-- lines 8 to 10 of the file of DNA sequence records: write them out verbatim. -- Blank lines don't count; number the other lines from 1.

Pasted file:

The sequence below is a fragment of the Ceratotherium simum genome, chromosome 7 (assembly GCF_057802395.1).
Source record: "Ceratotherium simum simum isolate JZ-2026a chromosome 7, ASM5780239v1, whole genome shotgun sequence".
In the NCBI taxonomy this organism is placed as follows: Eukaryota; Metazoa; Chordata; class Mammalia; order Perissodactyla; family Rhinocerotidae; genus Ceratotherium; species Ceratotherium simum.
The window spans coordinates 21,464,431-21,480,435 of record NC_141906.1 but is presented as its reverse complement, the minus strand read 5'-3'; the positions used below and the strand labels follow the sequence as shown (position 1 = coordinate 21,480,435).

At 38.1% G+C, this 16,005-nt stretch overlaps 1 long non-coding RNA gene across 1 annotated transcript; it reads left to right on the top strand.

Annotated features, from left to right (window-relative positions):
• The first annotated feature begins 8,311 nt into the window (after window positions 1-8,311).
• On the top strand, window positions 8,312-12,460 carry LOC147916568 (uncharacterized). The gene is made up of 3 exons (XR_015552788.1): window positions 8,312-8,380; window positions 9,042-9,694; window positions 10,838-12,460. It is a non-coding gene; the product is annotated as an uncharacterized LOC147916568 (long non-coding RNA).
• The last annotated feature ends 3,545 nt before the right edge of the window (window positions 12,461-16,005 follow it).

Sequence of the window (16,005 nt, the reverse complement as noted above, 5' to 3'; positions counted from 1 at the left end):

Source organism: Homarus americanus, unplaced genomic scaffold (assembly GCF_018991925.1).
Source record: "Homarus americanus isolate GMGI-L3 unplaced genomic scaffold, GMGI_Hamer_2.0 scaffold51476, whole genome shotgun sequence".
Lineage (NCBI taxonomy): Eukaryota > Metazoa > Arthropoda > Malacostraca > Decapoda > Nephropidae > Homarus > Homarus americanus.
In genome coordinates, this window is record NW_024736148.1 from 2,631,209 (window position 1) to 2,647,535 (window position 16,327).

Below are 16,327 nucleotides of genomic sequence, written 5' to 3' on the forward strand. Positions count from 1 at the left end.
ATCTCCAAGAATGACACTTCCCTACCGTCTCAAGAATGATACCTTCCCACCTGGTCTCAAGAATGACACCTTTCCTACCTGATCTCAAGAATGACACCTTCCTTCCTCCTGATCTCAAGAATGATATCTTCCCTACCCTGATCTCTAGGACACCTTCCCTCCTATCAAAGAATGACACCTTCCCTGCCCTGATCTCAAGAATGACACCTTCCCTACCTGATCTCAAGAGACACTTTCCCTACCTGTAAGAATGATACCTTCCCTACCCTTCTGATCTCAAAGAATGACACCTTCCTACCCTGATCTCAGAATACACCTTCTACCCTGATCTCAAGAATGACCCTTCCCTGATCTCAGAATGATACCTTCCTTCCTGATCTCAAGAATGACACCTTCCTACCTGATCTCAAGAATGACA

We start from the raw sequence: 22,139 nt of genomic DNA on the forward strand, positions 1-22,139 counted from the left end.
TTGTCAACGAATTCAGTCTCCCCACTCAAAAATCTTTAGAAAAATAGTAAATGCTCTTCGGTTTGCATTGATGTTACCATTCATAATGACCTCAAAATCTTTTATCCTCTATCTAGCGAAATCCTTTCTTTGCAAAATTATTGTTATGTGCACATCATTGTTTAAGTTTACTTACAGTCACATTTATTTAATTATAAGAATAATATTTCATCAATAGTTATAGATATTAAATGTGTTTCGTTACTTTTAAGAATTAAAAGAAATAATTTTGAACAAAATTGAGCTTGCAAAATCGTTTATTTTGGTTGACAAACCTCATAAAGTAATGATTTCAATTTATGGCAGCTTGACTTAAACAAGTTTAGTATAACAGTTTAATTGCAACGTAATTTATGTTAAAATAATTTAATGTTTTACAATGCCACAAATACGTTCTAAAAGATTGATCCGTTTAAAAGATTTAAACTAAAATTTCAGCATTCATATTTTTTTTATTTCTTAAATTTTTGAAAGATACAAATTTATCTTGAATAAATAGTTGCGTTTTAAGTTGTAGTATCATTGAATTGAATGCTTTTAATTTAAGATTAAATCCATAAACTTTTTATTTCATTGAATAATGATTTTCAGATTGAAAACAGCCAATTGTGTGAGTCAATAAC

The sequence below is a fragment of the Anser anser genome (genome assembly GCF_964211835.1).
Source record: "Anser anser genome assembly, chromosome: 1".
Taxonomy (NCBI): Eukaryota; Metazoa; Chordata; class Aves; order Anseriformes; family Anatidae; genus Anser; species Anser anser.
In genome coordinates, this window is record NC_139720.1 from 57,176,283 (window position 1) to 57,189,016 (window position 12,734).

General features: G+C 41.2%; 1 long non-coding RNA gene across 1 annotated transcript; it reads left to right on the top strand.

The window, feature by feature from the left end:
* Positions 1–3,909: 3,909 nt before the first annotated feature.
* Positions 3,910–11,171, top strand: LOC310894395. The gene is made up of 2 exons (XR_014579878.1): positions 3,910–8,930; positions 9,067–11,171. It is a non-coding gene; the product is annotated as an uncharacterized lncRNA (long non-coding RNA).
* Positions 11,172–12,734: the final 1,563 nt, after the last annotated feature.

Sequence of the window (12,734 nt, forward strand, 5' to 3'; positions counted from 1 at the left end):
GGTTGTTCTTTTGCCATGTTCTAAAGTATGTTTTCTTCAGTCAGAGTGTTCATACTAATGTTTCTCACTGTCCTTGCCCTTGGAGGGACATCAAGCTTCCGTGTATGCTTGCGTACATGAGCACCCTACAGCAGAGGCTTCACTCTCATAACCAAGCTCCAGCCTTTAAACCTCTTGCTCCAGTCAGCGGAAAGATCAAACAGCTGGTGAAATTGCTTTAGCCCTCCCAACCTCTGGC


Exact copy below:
• On the top strand, window positions 8,312-12,460 carry LOC147916568 (uncharacterized). The gene is made up of 3 exons (XR_015552788.1): window positions 8,312-8,380; window positions 9,042-9,694; window positions 10,838-12,460. It is a non-coding gene; the product is annotated as an uncharacterized LOC147916568 (long non-coding RNA).
• The last annotated feature ends 3,545 nt before the right edge of the window (window positions 12,461-16,005 follow it).

Sequence of the window (16,005 nt, the reverse complement as noted above, 5' to 3'; positions counted from 1 at the left end):